José David Mártinez-Rubio is currently a student at Wyncode, the 12-week programming bootcamp in Miami. While he has been tech savvy since college, Jose decided he needed an in-person learning experience. We talk to Jose about his application process, diversity in his class, and how he pushed through when he found himself stuck.
What were you doing before you started at Wyncode?
I graduted with a BFA in Arts & Technology and a minor in Art History from University of Florida ( New World School of the Arts). I was/am 3D Modeler with Graphic Design and Video-Editing / Post Production skills.
Did you have a technical background before you applied?
At UF (New World School of the Arts) I learned about Web Design and I did some codecademy on my spare time. Python specifically.
Why did you choose Wyncode? Did you apply to any other bootcamps?
I've been looking for a learning solution that took me beyond the available online resources that although great, cannot replace the learning experience of being in person. What was interesting about Wyncode was the overall environment and values that it practices. Wyncode is wholeheartedly invested in helping the community and creating competent coders in the Miami scene. They believe in coding and that everyone can learn. Especially at a time where learning how to code is quintessential.
What was the application and interview process like?
The application process was pretty efficient. Juha and Johanna (the founders) make sure that you have the right expectations from the start, they review your own personal goals and of course take into account any previous computer science knowledge/training you've had. In the end, however, they want engaged people who are willing to take the commitment to learn how to code.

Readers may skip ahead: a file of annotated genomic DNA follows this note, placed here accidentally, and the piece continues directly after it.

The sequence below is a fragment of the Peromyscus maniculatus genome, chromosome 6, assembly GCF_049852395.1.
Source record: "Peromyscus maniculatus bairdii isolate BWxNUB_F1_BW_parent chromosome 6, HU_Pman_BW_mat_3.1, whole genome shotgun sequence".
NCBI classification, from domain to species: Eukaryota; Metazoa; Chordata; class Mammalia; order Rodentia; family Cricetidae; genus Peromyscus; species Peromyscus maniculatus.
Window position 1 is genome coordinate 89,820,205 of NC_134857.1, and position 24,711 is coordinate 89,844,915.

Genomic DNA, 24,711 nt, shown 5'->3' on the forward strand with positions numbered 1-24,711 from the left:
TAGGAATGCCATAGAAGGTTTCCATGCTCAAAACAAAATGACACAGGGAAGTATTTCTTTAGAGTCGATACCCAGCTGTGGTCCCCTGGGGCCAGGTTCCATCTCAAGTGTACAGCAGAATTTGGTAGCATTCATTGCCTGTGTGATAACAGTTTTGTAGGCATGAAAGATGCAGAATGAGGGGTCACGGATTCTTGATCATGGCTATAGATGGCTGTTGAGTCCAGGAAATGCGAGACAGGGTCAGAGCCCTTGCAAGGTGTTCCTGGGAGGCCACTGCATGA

What is your cohort like? Did you find diversity in age, race, gender etc?
My experience in the cohort was eye-opening. Not only because of the shift in paradigm on regards of the mental process that programmers thrive in, but also due to the diverse backgrounds of my peers. Some have had their own businesses, some had never even gone to school and then there's Craig; who is a chef and basically a bad-ass at programming.
Who are your instructors? What is the teaching style like and how does it work with your learning style?
Ed Toro, MIT grad and the nicest guy you'll ever meet, is our main instructor. Not only is he knowledgeable but he is able to explain rather abstract concepts in very concrete ways. He works hard to ensure that we're getting the material. My particular learning style is rather funny. Going through art school I had to be comfortable with basically all types of learning styles. Fortunately for me, Wyncode makes sure students are engaged in a myriad of ways. Lectures, one on one lessons, homework, projects, speakers from diverse industries, etc.
Did you ever experience burnout? How did you push through it?
It's a very demanding curriculum and there were some sleepless nights, but unlike other institutions you don't feel like just a number. In the end, the support provided by the Wyncode community is possitive and focused. If we ever have problems with lessons or we're not getting the material as expected they'll move heaven and earth to make sure we have what we need.
Can you tell us about a time when you were challenged in the class? How did you succeed?
My biggest challenge used to be certain concepts. Particularly Big-O notation which--to keep the story short--is a way to measure the efficiency of a program (comparing time and resources consumed). It was difficult, and there were lots of "quick questions" given to Ed and our instructors, but they stayed with me through the process. Sometimes re-framing the problem provides a fresh perspective and lifts the veil of confusion.
Tell us about a project you're proud of that you made during Wyncode.